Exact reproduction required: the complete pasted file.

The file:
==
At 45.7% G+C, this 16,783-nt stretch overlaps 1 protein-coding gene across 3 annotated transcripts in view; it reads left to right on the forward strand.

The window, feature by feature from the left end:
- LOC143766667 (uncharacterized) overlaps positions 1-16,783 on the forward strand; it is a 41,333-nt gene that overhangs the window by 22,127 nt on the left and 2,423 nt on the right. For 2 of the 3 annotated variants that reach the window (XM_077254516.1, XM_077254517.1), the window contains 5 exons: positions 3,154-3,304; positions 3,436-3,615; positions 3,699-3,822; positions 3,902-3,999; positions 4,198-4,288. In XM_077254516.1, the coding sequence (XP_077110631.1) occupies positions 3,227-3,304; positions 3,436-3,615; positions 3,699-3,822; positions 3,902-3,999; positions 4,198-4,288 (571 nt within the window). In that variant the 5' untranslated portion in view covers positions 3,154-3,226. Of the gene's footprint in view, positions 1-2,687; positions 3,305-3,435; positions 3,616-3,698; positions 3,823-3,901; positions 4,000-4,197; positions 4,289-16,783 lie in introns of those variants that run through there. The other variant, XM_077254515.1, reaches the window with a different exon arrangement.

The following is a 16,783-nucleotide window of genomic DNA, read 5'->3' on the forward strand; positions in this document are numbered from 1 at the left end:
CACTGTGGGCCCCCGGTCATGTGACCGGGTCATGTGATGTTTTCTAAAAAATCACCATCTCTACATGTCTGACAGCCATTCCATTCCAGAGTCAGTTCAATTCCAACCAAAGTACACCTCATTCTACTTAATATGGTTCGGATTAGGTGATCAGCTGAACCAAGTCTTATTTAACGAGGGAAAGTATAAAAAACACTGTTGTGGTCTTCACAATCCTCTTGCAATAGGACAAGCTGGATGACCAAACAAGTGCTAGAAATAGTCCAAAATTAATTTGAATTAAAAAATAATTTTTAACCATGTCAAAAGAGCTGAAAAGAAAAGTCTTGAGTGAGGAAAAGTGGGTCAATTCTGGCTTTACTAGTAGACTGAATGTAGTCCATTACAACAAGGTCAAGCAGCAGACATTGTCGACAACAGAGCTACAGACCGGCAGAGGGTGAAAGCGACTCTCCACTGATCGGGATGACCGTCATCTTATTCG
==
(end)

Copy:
At 45.7% G+C, this 16,783-nt stretch overlaps 1 protein-coding gene across 3 annotated transcripts in view; it reads left to right on the forward strand.

The window, feature by feature from the left end:
- LOC143766667 (uncharacterized) overlaps positions 1-16,783 on the forward strand; it is a 41,333-nt gene that overhangs the window by 22,127 nt on the left and 2,423 nt on the right. For 2 of the 3 annotated variants that reach the window (XM_077254516.1, XM_077254517.1), the window contains 5 exons: positions 3,154-3,304; positions 3,436-3,615; positions 3,699-3,822; positions 3,902-3,999; positions 4,198-4,288. In XM_077254516.1, the coding sequence (XP_077110631.1) occupies positions 3,227-3,304; positions 3,436-3,615; positions 3,699-3,822; positions 3,902-3,999; positions 4,198-4,288 (571 nt within the window). In that variant the 5' untranslated portion in view covers positions 3,154-3,226. Of the gene's footprint in view, positions 1-2,687; positions 3,305-3,435; positions 3,616-3,698; positions 3,823-3,901; positions 4,000-4,197; positions 4,289-16,783 lie in introns of those variants that run through there. The other variant, XM_077254515.1, reaches the window with a different exon arrangement.

The following is a 16,783-nucleotide window of genomic DNA, read 5'->3' on the forward strand; positions in this document are numbered from 1 at the left end:
CACTGTGGGCCCCCGGTCATGTGACCGGGTCATGTGATGTTTTCTAAAAAATCACCATCTCTACATGTCTGACAGCCATTCCATTCCAGAGTCAGTTCAATTCCAACCAAAGTACACCTCATTCTACTTAATATGGTTCGGATTAGGTGATCAGCTGAACCAAGTCTTATTTAACGAGGGAAAGTATAAAAAACACTGTTGTGGTCTTCACAATCCTCTTGCAATAGGACAAGCTGGATGACCAAACAAGTGCTAGAAATAGTCCAAAATTAATTTGAATTAAAAAATAATTTTTAACCATGTCAAAAGAGCTGAAAAGAAAAGTCTTGAGTGAGGAAAAGTGGGTCAATTCTGGCTTTACTAGTAGACTGAATGTAGTCCATTACAACAAGGTCAAGCAGCAGACATTGTCGACAACAGAGCTACAGACCGGCAGAGGGTGAAAGCGACTCTCCACTGATCGGGATGACCGTCATCTTATTCG